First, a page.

When you experience something new, the most insignificant details can stick to your mind like a stubborn bur. Sure, the city’s landmarks, and fashion, and sights all can be recalled, but those little things that you notice in a new place are what really stand over time. Everyone who goes to Paris visits the Eiffel Tower, or Big Ben in London, or the Trevi Fountain in Rome. But once you sift through the common experience, every traveler has his or her own; it could be something as trivial as breaking a shoelace while climbing the Spanish Steps, or as quaking as breaking up with a significant other over the phone while watching the sun rise over the Charles Bridge in Prague—these are moments firmly stamped, and they are yours.
On my trip to Venice I couldn’t get over the fact that every street is water(!), or how laid back the lifestyle is, or the beautiful, centuries old architecture; I also noticed that no matter what chair I sat in while visiting Venice, four legs did touch the ground. They seem not to have placed value in the balance of chair manufacturing in Venice, and this is what I most remember now. In Piazza San Marco, outside, admiring the bell tower, wobbled like a gondola while trying to sip a beer. Along an out-of-the-way canal, at a pizza shop, enjoying the best pizza of my life, I had to take that slice ever so carefully so as not to burn my tongue from the teetering chair legs (and of course I refused to use fork and knife). That is my Venice. It is not a beautiful detail, or even a particularly unique detail, but it is mine. So I implore any traveler; get away from the common experience and find the minutia of a new city. Find your experience. I guarantee you will remember the little things because they are yours, and can not be searched on the internet or found in travel essays, but will remain as easy to recall as an earmark in a memory of a place .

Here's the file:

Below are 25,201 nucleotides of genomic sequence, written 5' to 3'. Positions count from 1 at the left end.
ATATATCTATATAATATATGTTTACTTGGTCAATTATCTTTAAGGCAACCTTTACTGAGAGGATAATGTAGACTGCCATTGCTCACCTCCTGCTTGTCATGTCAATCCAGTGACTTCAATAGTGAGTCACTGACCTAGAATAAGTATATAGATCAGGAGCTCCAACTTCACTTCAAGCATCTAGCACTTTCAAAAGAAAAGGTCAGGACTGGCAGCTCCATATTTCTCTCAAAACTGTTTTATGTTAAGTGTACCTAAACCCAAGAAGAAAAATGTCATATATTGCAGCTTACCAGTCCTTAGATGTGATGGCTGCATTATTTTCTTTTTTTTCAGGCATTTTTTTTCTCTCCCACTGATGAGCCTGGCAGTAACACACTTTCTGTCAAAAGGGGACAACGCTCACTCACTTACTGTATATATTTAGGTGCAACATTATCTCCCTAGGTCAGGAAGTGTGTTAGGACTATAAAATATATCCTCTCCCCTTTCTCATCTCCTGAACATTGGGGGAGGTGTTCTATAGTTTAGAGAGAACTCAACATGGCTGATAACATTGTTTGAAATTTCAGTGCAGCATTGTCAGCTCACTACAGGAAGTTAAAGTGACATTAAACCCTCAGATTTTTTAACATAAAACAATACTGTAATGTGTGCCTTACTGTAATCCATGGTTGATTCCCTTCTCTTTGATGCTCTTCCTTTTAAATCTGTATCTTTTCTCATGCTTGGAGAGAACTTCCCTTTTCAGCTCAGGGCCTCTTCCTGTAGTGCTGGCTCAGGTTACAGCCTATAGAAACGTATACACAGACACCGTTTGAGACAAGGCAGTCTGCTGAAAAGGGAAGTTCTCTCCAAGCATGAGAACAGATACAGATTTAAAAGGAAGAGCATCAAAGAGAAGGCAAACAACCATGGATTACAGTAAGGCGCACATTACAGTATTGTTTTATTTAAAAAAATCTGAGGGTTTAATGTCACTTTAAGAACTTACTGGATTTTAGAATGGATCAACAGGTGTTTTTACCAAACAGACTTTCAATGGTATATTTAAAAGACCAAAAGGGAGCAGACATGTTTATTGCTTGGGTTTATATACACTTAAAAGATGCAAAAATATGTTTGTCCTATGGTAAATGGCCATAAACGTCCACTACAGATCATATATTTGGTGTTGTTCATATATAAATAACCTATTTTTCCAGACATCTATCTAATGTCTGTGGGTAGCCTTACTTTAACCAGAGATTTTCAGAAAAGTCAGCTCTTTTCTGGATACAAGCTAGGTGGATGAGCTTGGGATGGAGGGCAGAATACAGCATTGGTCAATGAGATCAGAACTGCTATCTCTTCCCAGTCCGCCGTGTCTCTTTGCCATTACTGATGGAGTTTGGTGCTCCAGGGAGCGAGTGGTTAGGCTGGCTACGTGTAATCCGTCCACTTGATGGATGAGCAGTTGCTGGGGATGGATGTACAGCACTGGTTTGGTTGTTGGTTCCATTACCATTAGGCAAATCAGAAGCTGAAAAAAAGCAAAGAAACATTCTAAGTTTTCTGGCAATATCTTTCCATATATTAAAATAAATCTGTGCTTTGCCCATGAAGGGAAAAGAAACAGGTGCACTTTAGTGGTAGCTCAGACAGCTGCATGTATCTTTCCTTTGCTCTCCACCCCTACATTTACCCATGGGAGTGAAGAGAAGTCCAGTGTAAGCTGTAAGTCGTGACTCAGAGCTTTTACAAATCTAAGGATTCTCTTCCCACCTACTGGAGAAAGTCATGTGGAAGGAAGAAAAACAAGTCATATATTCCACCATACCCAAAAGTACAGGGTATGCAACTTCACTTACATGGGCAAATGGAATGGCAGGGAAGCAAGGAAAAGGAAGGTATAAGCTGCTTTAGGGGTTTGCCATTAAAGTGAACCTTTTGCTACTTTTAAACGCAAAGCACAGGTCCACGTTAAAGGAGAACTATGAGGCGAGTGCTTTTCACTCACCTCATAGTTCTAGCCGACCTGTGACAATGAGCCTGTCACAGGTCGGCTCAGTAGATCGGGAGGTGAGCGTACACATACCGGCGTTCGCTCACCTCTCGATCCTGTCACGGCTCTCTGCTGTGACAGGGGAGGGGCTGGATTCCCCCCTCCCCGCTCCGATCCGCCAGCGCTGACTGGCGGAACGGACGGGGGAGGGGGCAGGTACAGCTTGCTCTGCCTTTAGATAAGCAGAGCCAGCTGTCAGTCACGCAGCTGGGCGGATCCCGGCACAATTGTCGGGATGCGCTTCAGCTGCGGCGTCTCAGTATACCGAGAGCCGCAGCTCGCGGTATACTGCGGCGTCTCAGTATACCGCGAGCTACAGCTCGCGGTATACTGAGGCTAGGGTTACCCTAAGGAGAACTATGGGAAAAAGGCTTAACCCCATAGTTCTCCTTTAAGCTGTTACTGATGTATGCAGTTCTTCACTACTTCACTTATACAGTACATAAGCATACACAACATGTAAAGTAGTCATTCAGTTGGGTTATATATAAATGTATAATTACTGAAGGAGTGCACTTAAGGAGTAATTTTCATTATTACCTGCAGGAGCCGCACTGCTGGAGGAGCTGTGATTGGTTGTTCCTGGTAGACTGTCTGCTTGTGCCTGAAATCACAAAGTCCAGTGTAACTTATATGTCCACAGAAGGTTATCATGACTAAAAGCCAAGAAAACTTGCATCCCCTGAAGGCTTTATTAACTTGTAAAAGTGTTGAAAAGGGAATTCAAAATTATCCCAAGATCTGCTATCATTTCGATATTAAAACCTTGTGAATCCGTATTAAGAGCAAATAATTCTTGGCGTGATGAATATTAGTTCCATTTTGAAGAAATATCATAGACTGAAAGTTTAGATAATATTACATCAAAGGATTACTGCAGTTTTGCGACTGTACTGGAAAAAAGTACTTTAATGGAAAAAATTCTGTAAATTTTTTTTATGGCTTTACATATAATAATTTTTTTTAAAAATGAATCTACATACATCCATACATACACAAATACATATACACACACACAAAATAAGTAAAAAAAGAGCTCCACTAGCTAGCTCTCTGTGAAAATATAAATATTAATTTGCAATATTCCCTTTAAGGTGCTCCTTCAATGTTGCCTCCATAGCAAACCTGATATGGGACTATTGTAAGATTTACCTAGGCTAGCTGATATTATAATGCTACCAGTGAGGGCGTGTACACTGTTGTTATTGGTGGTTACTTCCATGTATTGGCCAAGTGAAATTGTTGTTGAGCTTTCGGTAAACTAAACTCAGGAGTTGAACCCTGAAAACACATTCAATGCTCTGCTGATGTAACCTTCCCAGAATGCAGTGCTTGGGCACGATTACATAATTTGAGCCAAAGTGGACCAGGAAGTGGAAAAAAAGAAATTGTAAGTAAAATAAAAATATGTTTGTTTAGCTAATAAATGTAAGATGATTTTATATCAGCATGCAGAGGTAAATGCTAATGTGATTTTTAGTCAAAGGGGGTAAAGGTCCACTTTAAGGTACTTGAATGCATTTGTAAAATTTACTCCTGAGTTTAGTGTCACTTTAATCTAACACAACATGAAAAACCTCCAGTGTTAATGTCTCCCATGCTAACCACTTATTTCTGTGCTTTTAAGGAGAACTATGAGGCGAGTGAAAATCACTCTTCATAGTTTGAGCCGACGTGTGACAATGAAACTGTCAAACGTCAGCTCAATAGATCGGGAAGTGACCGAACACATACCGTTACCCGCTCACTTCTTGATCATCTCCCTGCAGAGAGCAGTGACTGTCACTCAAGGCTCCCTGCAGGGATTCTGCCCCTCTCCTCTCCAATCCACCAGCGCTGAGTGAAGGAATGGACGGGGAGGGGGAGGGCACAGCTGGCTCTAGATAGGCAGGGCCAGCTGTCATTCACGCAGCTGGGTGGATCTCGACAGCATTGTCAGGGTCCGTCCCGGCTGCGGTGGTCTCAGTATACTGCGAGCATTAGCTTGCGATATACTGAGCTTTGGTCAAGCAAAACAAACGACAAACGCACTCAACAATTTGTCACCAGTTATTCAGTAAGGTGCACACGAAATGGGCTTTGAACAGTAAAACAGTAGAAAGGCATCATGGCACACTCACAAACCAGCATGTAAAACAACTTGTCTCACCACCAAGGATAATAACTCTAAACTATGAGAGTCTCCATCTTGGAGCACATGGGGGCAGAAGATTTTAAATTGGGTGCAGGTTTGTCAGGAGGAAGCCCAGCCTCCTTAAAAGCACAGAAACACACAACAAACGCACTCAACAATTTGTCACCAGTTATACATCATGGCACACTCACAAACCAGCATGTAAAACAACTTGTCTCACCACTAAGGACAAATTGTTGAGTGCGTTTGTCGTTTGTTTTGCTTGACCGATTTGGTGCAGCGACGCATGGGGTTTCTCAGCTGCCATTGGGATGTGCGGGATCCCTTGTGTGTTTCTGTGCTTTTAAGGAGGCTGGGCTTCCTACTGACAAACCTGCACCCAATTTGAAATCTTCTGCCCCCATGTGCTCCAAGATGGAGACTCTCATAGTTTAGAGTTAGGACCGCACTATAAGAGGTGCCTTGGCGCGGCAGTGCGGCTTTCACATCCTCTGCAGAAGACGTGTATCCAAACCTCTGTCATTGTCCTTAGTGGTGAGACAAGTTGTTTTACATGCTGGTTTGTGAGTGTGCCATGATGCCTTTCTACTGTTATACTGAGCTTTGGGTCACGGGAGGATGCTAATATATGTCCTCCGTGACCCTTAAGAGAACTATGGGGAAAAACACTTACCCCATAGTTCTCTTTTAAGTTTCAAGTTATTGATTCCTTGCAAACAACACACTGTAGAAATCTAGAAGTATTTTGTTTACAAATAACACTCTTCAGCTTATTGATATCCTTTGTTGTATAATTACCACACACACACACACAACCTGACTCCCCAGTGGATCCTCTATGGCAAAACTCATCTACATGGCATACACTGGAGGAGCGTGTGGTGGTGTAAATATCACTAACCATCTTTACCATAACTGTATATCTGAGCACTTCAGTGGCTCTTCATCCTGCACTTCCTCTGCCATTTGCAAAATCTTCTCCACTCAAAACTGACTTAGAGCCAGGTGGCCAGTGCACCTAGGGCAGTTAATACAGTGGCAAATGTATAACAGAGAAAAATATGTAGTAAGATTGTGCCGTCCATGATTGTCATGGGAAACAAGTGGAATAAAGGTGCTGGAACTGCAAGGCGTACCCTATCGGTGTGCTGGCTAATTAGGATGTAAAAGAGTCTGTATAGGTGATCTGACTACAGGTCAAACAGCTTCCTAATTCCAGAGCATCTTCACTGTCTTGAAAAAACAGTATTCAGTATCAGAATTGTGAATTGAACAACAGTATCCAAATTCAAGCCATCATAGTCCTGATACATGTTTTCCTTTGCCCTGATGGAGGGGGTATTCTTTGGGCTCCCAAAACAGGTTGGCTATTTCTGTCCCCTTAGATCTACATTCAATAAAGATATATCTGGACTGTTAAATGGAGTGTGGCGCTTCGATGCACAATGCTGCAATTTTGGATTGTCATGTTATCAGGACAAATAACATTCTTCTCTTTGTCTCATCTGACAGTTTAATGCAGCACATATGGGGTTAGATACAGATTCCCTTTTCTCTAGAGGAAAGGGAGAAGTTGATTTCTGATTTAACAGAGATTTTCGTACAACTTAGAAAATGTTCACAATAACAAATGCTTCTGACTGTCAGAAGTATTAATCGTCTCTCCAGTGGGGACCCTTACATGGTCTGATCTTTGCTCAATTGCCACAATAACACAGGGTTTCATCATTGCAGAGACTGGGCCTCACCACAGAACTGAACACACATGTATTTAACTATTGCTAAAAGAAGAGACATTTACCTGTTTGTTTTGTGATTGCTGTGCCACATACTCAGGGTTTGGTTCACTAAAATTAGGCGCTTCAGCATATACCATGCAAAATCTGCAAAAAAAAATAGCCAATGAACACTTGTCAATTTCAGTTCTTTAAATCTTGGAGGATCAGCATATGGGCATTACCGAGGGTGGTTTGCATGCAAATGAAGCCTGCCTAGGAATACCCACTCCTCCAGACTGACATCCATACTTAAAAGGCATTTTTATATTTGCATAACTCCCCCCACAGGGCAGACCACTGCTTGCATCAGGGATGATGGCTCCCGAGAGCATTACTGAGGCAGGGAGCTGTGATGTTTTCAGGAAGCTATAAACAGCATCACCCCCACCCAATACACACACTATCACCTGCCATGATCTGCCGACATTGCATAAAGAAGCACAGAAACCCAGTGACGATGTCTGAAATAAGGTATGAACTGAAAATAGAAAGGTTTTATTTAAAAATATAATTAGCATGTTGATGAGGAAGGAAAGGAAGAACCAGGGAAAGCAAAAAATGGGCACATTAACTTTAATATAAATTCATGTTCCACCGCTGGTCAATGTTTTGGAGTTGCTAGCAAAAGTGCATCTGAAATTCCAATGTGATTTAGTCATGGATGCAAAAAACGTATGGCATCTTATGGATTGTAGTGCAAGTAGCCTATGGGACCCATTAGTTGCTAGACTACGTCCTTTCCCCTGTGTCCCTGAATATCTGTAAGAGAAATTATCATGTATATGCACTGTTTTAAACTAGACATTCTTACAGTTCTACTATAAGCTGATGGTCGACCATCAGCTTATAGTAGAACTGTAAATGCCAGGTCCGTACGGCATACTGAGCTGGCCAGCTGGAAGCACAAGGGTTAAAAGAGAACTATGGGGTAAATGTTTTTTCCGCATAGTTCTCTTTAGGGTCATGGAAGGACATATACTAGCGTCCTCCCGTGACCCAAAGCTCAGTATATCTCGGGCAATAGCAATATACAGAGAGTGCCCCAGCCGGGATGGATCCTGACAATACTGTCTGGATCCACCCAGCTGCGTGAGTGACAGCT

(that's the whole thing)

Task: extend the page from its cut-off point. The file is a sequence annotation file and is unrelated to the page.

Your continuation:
This video is a testament to minutia. It captures the fleetingness of travel better than any film I have seen, and its only five minutes. So take five, and visit Venice, then go and find your own little things.